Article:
Softbank Energy and Kyocera, two major names in Japan’s solar energy industry, are partnering with utilities, grid operators and other stakeholders to execute virtual power plant (VPP) projects backed by the government.
TEPCO, one of Japan’s national utilities and grid operators, will roll out home solar-plus-storage systems for its customers as part of a drive to create a renewable energy retail business.
Chinese inverter manufacturer Sungrow has leaned on its joint venture with Samsung SDI to supply both inverters and lithium batteries to a large-scale energy storage project in Japan.
The CEO of ‘intelligent energy storage’ provider Stem Inc, has said a recently-awarded project in Japan will lean on business models the company has used in the US, while artificial intelligence (AI) technology makes that same transference possible.
Japanese trading house Itochu has invested £5 million (US$7.04 million) into UK-based energy storage and related services provider Moixa, which will enable Itochu to add Moixa’s ‘GridShare’ aggregation platform to its own suite of battery storage solutions.
Stem Inc, self-described as a supplier of “artificial intelligence-powered” energy storage, which deployed a system on average every two days last year, has closed a US$80 million Series D financing round.
Major Japanese business and government entities have extended their involvement in energy storage with the announcement of the country’s first virtual power plants, an investment in a US frequency regulation project and partnerships on technology.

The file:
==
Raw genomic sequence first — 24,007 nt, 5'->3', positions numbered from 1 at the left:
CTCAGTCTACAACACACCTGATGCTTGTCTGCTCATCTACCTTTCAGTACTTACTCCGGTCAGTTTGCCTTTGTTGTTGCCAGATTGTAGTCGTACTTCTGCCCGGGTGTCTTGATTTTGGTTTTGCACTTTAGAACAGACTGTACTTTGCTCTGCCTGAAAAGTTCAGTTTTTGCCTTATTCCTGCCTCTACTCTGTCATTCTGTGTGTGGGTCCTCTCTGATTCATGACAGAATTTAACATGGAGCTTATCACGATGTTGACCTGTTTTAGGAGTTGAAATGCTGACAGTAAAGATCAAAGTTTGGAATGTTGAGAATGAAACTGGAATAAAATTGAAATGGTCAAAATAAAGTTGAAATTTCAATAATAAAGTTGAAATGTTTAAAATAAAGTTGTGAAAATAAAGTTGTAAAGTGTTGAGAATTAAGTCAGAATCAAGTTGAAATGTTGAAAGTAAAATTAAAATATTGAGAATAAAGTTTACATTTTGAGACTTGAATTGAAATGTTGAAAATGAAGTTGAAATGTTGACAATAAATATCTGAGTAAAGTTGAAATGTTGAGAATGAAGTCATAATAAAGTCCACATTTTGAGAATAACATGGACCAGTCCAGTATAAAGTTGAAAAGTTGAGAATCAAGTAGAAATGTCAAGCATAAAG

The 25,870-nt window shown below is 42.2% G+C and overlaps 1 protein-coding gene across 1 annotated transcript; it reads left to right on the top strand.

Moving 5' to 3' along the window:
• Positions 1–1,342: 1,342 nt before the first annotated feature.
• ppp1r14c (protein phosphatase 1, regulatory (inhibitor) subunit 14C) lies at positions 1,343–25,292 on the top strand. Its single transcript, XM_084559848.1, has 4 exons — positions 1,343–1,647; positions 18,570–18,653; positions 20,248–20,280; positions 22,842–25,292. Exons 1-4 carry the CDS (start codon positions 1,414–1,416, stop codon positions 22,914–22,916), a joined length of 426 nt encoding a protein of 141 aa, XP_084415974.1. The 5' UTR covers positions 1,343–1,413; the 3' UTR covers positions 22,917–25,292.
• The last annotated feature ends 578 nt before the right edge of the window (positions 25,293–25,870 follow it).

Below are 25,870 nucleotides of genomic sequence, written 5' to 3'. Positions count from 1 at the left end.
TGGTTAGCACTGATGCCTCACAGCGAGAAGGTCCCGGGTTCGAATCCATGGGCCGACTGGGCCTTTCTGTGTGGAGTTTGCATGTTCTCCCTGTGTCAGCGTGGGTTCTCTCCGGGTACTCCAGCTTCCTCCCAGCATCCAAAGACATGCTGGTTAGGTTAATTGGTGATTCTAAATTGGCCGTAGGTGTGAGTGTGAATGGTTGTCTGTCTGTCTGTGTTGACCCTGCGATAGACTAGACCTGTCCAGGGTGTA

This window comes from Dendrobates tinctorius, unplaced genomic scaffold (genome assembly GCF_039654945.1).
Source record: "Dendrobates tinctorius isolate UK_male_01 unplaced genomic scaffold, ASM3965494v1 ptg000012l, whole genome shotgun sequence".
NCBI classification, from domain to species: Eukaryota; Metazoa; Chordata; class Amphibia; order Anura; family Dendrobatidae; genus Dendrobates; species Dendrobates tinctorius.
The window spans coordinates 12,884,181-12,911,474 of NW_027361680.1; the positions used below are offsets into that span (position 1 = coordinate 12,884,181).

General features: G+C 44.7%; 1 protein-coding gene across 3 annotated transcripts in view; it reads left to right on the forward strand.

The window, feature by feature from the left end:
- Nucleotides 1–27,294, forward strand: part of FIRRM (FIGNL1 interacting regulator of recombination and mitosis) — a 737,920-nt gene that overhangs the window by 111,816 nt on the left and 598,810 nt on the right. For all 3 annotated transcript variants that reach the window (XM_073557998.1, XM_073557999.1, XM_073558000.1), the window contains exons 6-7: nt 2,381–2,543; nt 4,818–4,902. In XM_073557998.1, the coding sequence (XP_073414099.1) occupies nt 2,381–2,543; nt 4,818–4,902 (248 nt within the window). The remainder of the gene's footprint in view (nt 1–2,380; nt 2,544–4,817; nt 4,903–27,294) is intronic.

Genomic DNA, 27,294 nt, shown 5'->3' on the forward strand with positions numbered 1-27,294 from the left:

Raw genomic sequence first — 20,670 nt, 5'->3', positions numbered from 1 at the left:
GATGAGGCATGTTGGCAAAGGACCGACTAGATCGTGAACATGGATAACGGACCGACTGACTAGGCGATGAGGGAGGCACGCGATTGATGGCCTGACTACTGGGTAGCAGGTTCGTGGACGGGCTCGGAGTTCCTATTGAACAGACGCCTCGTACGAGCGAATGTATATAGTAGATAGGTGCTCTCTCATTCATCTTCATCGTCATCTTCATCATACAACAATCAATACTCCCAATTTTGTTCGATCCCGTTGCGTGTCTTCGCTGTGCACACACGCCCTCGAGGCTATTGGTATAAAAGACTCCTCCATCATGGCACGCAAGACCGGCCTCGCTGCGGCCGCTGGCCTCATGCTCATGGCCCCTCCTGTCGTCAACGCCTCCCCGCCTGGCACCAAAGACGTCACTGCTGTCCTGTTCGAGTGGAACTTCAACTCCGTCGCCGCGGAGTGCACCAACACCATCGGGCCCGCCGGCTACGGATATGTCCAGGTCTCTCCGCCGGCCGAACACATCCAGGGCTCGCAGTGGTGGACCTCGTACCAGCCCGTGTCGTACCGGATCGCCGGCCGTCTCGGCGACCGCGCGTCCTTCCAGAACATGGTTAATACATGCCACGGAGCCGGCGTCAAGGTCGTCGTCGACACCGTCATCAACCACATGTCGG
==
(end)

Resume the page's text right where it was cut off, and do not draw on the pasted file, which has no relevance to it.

The developer of one of the world’s biggest battery energy storage systems (BESS) installed globally so far will be taking its vanadium redox flow systems into the international market, beginning with a pilot in Belgium.
SB Energy, the renewables arm of Japanese firm Softbank, and Mitsubishi UFJ Leasing are to develop a 102.3MW solar PV project combined with 27MWh of battery stroage in Hokkaido, Japan.
US systems integrator IHI Energy Storage will build a 500kW / 2.5MWh energy storage system in Japan’s Fukushima region, for completion by April 2018.
While the global energy storage industry has continued its pace of rapid growth during the past year, well-established markets remain highly concentrated in specific regions of the world. Alex Eller of Navigant Research discusses many of the factors influencing growth trends for energy storage at both utility-scale and distributed levels.
Two large-scale solar plants planned for the northern Japanese island of Hokkaido will be paired with utility-scale energy storage, in order to meet regulations set out by the region’s electricity authority.
Bloomberg New Energy Finance (BNEF) senior analyst Logan Goldie-Scot discusses with Energy-Storage.News drivers for the recent uptick in storage across the globe, as well as insights on why America has an ideal regulatory approach to storage technologies, the recent UK tender, and the potential of dynamic markets in Asia Pacific.
A new report from Bloomberg New Energy Finance (BNEF) details how more than US$8 billion will be invested in new-build energy storage in the year 2024, driven by an increase in deployment of behind-the-meter storage.